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Sonic Adventure


As a front-runner in Sega’s Dreamcast launch lineup, it’s only reasonable that Sonic Adventure would be the first Dreamcast game that Sega would port to Xbox Live Arcade. Serving as something of a tech demo for the fledgling console, the visuals stood above any game on competing consoles at the time. There’s definitely a sense of nostalgia that comes with running frantically down a pier while a killer whale gives chase in the Emerald Coast, or playing a game of NiGHTS Into Dreams pinball in the Casinopolis stage. However, it’s difficult to recommend an XBLA game with more technical flaws than the decade-old title it attempts to replicate.


Sonic Adventure is fragmented into six stories/adventures which span a number of generally themed, repeating level variants. The predominant storyline follows the titular Hedgehog through a series of action stages, which are true to the spirit of 2D games in the franchise. Your objective is, with few exceptions, to reach the end of a pre-determined linear path, scoring rings, or rescuing occasional woodland creatures for your Chao Garden, if you’re into that kind of thing. Between these stages, you’re dropped into an unfortunately designed hub-world with confusing connections to action stages separated by loading screens and confusing bits in-between levels where the game fails to clearly explain what you’re supposed to do. There are a number of boss battles which sprout up through the story mode, most of which wind up relying on Sonic’s homing-dash attack to auto-target the enemy and then pound Sonic against them a few times until they get bored and admit defeat.

It’s all a bit of a mess, and the five ancillary characters’ – Tails, Knuckles, Amy, E102, and Big the Cat – stories have even less going for them. Each of the hedgehog’s included friends are tasked with derivative interpretations of the Sonic levels you’ve already plowed through, none of which are any more fun or interesting to play with the different characters.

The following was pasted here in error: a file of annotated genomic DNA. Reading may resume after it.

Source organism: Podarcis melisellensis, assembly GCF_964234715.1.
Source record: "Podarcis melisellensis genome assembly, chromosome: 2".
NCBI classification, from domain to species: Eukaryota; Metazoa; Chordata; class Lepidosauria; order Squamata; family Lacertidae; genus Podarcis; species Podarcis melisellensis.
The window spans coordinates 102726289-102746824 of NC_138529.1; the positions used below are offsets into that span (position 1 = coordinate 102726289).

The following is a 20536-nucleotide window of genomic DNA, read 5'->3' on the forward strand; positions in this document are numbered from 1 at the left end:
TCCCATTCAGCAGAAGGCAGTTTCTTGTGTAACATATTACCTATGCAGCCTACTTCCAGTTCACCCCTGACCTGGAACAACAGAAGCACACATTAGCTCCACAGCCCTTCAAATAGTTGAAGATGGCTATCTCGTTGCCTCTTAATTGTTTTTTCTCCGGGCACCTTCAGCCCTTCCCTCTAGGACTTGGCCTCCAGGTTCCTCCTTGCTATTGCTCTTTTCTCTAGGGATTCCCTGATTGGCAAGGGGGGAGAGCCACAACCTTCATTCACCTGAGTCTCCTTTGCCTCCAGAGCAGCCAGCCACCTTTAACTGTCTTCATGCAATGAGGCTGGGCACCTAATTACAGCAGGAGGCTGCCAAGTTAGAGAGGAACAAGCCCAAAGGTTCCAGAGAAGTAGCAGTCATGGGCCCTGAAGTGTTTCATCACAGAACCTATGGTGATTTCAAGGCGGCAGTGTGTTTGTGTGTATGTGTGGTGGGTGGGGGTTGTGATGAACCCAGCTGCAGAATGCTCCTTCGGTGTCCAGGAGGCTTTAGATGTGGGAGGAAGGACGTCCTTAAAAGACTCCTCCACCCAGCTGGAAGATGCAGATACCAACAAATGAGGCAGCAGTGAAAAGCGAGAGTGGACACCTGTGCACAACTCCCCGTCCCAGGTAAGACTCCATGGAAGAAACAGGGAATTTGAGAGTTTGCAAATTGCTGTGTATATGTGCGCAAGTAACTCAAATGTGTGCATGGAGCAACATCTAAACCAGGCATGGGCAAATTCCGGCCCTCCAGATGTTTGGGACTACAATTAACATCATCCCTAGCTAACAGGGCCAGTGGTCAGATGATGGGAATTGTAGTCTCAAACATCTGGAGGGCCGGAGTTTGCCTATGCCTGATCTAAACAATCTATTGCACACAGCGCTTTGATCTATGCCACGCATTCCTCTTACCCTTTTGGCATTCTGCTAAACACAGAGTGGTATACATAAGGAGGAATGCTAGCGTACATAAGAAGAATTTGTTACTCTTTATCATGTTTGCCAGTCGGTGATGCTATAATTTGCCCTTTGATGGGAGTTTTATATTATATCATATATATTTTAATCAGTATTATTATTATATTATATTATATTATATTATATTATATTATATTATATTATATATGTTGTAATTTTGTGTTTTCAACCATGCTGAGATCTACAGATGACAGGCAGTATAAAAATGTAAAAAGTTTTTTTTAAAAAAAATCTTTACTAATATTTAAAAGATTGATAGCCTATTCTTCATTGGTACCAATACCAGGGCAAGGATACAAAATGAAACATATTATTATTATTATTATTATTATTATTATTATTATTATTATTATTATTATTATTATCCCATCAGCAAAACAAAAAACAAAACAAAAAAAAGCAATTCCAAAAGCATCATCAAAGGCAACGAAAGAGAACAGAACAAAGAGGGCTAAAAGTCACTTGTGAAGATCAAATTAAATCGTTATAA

This port is also caught up in technical issues ranging from a nauseating camera with inverted controls mapped to the R/L triggers, to the display being stuck in the 4:3 aspect ratio with plain, striped borders, throughout the entirety of the game. It’s heartbreaking watching Sonic fall through the floor of the level at random during the Emerald Coast chase sequence, or to realize how poorly some of the characters (namely Big the Cat) were designed to fit into their environments. Adding to the pile of complaints, there’s the separated DX Upgrade DLC, which adds a number of half-baked missions and a Metal Sonic skin from the GameCube port, without taking advantage of the visual upgrade that the last-gen port offered.

Sonic Adventure was a great game, over a decade ago, but too much time has passed since then, and we’ve seen Sega’s ineffable mascot exploited to the point where many Sega fans are wondering what they ever saw in the franchise to begin with. Rather than begging the question of whether or not the Dreamcast title is still relevant, this port clearly indicates that it isn’t.

4 out of 10

The author of this fine article

is an Associate Editor at Thunderbolt, having joined in July 2007. Get in touch on Twitter @Calvin_Kemph.

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